First the CollectEmailInfo vulnerability was exploited in the wild, then the util.printf vulnerability, followed by JBIG2, and Foxit. With the level of obfuscation of the exploits often used, distinguishing each vulnerability in the wild has become a problem. An in-the-wild exploit against the Adobe Reader Collab.getIcon vulnerability (described in BID 34169) was discovered on April 5. Adobe has already updated Reader to patch this vulnerability, so please ensure your Reader software is up to date. For more information, see Adobe’s Security Bulletin APSB09-04.
A couple of interesting things about this are that the exploit is packaged with the latest Neosploit encoder—an exploit toolkit that some have reported to be defunct, but has since been found to be updated fairly frequently.  Another interesting point is that there is no known (at least to me) public exploit for this vulnerability. The Reader/Acrobat exploit being served up targets three vulnerabilities in one PDF: CollectEmailInfo, util.printf, and Collab.getIcon.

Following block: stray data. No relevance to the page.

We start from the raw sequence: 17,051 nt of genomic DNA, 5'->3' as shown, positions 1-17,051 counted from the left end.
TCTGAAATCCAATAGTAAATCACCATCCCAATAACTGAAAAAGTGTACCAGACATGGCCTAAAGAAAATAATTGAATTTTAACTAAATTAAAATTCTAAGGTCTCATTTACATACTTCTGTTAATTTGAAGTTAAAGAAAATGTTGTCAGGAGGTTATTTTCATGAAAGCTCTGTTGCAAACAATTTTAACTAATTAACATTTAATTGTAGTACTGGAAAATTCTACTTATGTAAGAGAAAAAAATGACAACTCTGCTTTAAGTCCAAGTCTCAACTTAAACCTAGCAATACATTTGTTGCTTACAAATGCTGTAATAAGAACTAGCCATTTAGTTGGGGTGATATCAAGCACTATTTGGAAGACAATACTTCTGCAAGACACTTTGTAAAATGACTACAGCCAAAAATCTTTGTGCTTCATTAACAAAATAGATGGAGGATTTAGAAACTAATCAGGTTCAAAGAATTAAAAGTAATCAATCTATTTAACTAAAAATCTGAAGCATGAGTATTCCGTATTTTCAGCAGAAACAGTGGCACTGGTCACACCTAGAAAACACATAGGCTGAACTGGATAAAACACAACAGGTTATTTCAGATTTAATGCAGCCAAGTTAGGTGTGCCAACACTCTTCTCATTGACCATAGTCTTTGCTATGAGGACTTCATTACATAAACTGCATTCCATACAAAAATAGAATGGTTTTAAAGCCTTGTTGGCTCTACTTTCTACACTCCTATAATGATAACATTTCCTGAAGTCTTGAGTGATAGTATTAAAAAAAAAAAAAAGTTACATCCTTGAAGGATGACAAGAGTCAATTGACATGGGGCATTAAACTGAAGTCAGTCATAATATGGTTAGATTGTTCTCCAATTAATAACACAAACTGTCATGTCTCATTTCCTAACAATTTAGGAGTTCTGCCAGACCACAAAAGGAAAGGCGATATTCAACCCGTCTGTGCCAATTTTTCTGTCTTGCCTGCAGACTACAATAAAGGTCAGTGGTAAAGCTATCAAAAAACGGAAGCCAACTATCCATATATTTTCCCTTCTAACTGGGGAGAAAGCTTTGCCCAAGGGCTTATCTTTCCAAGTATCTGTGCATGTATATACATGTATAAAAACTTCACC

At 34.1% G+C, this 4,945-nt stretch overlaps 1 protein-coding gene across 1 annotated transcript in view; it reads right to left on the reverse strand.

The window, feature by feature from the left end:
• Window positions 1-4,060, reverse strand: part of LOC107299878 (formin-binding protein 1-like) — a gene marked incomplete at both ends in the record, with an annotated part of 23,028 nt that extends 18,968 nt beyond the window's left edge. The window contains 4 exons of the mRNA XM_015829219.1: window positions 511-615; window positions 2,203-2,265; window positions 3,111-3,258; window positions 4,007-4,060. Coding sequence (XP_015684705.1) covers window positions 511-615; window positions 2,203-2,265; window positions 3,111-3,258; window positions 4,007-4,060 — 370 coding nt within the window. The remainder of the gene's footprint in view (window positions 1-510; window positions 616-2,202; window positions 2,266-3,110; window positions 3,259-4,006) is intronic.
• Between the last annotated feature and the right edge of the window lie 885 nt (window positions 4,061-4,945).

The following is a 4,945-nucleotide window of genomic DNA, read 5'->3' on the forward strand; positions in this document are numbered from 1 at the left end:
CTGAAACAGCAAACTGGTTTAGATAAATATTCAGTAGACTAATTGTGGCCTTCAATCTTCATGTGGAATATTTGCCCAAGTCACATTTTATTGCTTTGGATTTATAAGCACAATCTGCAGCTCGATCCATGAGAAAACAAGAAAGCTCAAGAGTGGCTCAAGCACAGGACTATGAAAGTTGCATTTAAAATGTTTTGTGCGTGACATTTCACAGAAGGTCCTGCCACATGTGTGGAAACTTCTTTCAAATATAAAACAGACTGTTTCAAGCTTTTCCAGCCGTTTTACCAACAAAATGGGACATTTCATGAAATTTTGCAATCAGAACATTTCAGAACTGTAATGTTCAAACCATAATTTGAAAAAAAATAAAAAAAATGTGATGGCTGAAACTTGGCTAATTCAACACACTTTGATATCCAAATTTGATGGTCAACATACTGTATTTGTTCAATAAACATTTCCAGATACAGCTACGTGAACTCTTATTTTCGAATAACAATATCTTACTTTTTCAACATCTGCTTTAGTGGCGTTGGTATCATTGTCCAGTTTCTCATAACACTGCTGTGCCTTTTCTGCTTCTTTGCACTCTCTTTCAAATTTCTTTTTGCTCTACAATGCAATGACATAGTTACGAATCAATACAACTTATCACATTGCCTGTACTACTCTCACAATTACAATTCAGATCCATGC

The exploit uses an iteration of the Neosploit encoder; once decoded it will appear as follows:
As with most current Neosploit variants, the variable names are all pseudo-random. The detection for this attack, in existing Symantec consumer products, will be as HTTP Acrobat Suspicious Executable File Download, although this may be revised in the future.
 Although some authors have reported that Neosploit is no more, updated iterations of it have continued to appear on our honeypots with regularity. One such instance of this was discussed in Microsoft Access Snapshot Viewer Exploited in Neosploit Wrapper.